A stamp duty break for empty nesters aged over 70 could ease housing affordability stresses in Sydney and Melbourne, according to Angus Raine, Executive Chairman, Raine & Horne.
“The national housing debate focuses mostly on first home buyers, and with good reason given climbing real estate values combined with an ongoing shortage of new homes,” said Mr Raine.
Sydney housing values grew by 15.5% in 2016 and by 13.7%, according to the latest CoreLogic Home Value Index released this week1.
“The trouble is that upgrading to a bigger home is not a simple or straightforward transaction, especially with more empty-nesters in Sydney and Melbourne sitting tight on large family homes,” said Mr Raine.
For example, recent analysis from SGS Economics and Planning2 indicated that a growing proportion of retirees in well-located neighbourhoods threaten to put added pressure on Sydney’s infrastructure and housing markets.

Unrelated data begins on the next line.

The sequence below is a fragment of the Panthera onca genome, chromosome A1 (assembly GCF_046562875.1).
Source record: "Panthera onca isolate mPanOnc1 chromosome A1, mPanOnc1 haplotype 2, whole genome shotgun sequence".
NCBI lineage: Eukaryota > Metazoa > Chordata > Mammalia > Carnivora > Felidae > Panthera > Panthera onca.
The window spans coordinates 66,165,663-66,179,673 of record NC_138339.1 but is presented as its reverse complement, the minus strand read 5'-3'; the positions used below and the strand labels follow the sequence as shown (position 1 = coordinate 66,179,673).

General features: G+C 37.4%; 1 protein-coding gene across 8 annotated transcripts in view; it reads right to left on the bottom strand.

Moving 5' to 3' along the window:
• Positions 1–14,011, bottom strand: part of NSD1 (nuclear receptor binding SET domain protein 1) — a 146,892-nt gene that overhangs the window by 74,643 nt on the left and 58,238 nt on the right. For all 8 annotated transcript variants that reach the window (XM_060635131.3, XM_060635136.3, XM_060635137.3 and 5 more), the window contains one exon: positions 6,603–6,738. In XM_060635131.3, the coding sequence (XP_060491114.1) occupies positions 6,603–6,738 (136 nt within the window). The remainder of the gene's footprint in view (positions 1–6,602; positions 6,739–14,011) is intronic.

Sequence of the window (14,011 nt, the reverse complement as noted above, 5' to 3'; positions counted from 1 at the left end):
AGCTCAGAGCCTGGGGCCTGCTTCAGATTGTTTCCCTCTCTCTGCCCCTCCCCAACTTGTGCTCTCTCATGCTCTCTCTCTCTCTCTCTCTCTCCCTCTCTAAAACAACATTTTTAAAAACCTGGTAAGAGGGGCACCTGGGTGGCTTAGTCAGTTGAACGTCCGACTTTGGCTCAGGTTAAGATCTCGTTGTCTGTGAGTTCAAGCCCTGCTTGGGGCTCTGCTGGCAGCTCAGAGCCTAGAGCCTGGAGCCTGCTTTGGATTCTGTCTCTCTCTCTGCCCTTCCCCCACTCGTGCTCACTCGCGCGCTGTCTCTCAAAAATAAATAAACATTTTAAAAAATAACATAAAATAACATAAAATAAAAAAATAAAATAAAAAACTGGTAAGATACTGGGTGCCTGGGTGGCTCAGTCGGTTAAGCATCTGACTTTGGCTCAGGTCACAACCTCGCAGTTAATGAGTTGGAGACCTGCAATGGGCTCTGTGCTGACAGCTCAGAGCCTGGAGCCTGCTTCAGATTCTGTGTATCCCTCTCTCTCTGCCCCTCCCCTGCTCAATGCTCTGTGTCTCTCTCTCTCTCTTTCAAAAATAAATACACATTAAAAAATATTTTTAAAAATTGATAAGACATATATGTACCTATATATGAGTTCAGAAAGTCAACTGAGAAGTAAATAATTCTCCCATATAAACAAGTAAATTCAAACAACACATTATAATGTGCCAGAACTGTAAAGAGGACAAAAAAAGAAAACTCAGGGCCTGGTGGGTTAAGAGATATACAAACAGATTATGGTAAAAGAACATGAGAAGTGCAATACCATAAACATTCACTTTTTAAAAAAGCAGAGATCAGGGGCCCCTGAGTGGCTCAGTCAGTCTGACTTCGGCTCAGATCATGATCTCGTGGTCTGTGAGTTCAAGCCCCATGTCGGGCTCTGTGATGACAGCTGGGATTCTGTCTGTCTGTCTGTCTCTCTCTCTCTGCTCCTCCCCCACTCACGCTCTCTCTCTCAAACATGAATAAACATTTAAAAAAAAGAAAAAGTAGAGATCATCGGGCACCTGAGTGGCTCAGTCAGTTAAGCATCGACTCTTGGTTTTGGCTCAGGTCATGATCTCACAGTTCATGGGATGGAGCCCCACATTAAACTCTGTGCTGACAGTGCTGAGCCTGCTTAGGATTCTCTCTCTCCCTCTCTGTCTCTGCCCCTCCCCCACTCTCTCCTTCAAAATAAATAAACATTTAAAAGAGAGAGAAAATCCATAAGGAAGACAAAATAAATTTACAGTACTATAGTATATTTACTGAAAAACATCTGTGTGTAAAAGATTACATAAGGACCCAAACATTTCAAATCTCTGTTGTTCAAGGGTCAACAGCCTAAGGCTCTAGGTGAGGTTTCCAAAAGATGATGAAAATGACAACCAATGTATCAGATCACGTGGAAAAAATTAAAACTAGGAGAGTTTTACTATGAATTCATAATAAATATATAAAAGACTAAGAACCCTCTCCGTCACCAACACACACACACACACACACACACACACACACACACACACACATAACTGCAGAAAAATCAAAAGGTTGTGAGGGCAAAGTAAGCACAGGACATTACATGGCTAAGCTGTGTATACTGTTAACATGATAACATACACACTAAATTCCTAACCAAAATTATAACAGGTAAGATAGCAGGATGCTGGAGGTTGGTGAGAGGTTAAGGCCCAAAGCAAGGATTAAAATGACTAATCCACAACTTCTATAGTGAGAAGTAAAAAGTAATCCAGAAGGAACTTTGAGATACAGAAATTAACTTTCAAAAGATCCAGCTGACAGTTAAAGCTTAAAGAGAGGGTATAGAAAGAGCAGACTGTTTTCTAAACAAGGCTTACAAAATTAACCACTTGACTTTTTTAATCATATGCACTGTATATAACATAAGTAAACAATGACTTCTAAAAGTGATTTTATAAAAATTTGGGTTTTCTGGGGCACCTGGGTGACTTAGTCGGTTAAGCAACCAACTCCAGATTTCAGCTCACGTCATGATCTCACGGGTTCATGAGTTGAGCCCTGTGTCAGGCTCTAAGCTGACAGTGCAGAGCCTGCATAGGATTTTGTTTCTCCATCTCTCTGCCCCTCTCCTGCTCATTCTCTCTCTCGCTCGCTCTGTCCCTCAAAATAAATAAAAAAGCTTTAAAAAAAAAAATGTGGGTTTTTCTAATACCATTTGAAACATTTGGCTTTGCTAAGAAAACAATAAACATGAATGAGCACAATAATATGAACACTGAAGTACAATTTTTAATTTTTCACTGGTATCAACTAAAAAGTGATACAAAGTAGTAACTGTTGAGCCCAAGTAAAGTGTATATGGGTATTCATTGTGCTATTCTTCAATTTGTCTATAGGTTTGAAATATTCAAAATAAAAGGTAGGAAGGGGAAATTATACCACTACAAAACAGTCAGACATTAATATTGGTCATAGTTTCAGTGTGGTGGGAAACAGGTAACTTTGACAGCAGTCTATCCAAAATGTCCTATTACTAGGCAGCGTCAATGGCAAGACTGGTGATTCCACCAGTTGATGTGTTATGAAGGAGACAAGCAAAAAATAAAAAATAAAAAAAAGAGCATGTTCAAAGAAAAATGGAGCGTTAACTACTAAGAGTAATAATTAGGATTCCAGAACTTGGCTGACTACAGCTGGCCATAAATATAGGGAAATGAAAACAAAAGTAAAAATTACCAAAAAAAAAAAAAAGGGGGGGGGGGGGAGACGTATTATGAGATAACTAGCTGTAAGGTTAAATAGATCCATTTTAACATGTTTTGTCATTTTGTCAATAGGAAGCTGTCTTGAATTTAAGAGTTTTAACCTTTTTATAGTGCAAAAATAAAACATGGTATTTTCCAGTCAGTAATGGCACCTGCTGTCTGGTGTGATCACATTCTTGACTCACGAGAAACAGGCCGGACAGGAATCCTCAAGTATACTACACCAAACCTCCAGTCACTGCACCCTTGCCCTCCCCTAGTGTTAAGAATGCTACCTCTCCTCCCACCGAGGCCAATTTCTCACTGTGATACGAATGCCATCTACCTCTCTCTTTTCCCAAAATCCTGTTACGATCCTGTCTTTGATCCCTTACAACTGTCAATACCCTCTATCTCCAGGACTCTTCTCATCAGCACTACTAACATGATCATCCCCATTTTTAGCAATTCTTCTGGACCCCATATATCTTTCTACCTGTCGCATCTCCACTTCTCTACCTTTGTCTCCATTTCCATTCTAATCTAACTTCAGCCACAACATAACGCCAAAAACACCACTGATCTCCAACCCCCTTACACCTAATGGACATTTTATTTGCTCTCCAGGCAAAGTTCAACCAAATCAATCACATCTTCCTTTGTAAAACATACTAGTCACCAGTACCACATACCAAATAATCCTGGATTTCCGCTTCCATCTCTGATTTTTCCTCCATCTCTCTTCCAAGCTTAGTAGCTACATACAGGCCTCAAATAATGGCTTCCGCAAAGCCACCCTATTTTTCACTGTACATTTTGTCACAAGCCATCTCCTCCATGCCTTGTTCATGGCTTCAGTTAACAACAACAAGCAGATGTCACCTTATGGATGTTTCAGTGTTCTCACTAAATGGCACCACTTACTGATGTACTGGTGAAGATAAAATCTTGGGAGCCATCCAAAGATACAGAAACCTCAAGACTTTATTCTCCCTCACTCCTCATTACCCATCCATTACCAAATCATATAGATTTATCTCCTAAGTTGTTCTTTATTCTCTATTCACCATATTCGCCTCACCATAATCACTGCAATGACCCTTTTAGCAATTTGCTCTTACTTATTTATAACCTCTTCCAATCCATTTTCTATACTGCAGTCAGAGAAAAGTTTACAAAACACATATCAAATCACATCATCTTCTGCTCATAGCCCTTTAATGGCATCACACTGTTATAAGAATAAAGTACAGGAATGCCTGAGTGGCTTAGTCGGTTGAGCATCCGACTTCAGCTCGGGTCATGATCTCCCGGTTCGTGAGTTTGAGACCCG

“Empty-nesters are hindering the second home buyer markets in our major capital cities because the stamp duty costs for them to buy a smaller property or a different location are too prohibitive,” said Mr Raine.
“Stamp duty eats into the retirement nest-eggs of many older Australians, especially those who have very little in the way of superannuation savings, because the majority of their working careers were completed prior to the introduction of compulsory superannuation in the early 1990s.”
To remedy this financial imbalance for older, self-funded retirees, Mr Raine is urging state governments to reconsider stamp duty tax breaks for homeowners aged over 70, who would like to downsize.
“Stamp duty-free real estate transactions for older Australians will help address some of the current supply constraints that are cramping the real estate plans of many upgraders,” said Mr Raine.